People came down hard on him and this is what he has to say in his defence...
This morning wasn't too good for senior journalist of a news channel Bhupendra Chaubey. His 'explosive' interview with Sunny Leone was perhaps meant to expose certain regrets in the actress' life but the latter's wittiest replies shut him up just right. Immediately, Bollywood took it upon them to shun this journalist for his sexist remarks and prejudiced questions. Everybody called him out for being a misogynistic. Well, it was only time before the man of the moment defended his questions and he did. In his column, Chaubey says that he was just doing his job!
Explaining why he chose to refer to her past so often in the interview, Chaubey writes, "Like all my interviews, this time too, I tried to read up as much as I could about her. I found all kinds of things. Some held her high as an example of courage! Like how difficult her life journey must have been. I agree with that, it must have been one helluva journey. But that’s precisely the point. We aren’t really going to the cinemas to watch her because she is a star. And I might just add here that I haven’t seen any of her Bollywood films. Because I have kids at my place, so I cant watch any of her films in her earlier avatar even if I wanted to. Sunny Leone is a newsmaker in her own right because of what was going on in her past, the circumstances she operates in today and the manner in which she deals with criticism which is bound to come her way." None of his questions reflected even an iota of understanding her 'circumstances' as far as we remember.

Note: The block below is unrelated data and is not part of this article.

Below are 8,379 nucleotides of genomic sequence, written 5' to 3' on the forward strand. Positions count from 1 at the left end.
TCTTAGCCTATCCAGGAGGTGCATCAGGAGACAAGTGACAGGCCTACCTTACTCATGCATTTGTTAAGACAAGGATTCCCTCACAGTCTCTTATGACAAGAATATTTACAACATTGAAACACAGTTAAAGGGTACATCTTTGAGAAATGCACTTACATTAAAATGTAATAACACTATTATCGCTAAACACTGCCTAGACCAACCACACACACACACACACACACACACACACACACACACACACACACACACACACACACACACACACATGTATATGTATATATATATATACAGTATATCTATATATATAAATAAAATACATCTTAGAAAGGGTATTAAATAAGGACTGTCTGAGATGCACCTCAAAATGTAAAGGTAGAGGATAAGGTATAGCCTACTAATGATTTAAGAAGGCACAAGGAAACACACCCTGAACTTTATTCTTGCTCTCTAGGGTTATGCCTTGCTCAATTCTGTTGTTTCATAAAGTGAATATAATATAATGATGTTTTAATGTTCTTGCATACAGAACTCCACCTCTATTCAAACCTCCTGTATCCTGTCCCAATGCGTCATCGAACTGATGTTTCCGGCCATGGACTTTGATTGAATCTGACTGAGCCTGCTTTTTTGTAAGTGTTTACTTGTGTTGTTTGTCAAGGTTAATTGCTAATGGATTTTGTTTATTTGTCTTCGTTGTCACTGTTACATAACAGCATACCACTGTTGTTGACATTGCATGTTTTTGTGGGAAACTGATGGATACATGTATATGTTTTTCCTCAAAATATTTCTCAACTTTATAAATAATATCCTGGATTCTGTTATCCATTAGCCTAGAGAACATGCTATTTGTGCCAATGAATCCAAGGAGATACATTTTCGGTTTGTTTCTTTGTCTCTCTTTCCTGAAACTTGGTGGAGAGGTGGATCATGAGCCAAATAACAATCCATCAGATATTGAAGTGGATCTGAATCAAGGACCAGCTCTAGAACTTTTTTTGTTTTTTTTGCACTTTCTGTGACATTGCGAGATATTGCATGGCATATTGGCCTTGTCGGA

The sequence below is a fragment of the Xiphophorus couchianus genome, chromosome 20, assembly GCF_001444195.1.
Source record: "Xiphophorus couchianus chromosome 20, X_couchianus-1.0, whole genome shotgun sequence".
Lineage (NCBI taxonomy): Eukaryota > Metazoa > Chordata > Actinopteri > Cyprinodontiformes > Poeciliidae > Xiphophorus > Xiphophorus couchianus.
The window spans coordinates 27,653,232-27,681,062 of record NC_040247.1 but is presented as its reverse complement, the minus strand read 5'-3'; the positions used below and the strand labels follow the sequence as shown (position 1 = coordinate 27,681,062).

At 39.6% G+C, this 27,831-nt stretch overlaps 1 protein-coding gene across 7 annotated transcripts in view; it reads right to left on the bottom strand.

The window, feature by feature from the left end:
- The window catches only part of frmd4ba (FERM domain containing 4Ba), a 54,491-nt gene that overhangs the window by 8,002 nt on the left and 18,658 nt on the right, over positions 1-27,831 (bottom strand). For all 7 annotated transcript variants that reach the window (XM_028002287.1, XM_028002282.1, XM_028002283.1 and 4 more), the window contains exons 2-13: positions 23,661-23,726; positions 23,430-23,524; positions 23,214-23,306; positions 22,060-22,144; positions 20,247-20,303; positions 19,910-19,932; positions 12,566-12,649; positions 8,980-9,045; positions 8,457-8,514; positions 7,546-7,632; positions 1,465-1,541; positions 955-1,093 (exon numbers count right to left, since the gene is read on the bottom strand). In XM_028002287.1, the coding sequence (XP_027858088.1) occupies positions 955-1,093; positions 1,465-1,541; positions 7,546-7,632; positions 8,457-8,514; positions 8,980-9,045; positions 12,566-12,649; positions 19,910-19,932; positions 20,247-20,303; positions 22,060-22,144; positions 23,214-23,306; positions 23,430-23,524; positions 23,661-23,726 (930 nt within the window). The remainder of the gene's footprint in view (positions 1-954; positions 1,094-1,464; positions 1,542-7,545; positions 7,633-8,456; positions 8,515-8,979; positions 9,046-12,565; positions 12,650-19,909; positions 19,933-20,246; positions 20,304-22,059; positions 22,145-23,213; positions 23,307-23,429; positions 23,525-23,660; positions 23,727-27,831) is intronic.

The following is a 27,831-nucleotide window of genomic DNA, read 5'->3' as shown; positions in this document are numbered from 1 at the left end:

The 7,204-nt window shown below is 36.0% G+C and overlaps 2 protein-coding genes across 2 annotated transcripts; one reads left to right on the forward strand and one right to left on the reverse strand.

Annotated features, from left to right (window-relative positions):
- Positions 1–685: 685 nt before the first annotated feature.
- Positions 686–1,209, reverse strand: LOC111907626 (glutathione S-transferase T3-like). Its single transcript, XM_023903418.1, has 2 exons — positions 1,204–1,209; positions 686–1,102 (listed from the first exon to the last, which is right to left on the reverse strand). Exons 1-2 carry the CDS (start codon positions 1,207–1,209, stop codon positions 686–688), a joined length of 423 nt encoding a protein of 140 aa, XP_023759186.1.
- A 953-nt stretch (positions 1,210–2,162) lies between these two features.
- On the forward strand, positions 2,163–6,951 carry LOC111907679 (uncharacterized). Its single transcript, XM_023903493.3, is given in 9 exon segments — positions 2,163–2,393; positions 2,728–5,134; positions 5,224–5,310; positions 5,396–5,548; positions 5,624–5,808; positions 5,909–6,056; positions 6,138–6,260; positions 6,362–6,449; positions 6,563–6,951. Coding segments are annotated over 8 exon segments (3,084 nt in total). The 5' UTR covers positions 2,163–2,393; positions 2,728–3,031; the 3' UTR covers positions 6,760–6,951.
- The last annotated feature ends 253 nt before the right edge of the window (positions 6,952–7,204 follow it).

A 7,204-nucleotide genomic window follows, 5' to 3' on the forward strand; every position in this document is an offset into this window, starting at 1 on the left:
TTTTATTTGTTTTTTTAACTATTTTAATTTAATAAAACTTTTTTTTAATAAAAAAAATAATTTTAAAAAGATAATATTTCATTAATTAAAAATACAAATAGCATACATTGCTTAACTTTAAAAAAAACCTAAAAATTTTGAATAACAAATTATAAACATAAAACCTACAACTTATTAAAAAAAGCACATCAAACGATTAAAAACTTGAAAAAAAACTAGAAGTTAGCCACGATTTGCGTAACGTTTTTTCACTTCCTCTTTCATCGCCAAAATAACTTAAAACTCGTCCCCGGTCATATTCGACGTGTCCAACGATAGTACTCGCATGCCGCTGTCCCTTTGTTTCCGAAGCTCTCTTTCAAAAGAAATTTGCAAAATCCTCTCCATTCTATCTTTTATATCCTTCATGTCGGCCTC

Chaubey has more to say. He shared an article that took his case for being prejudiced towards Sunny and tries to justify why he wasn't judging her. He argues, "The article, like many others, assumes that I have been judgmental. I fail to understand how. I simply did the job of asking questions, yes which were perhaps moral in nature. But isn’t that also the story? I did mention this multiple times in course of the interview that Indians were a bunch of hyper hypocritical people. I am not writing this blog to respond to the critics. But I thought its important to place the facts correctly. In the right context." Which part of suggesting she is a threat to husbands of Indian women a moral question? Beats us!
Chaubey also felt the need to praise Sunny, perhaps to nullify what people are saying about him. He praises saying, "When I asked her to respond to some comments made by politicians about her, I thought she was splendid by jokingly claiming that perhaps President Obama himself may some day include her in his speech. When asked if we were to turn the clock back in time, would she have done anything differently, her response was again spot on." That doesn't quell anything you said before Mr. Chaubey!
But it's the conclusive line in the column that will make you scoff loudly. He accepts, "I simply did the job of asking questions, yes which were perhaps moral in nature," and then he ends his piece saying, "My point is, the moralists in this country can have any take on anyone. I most certainly wasn’t aiming to be a moralist on The Hot Seat." What does that make of your questions which you thought were moral by nature? You need to read your column again!
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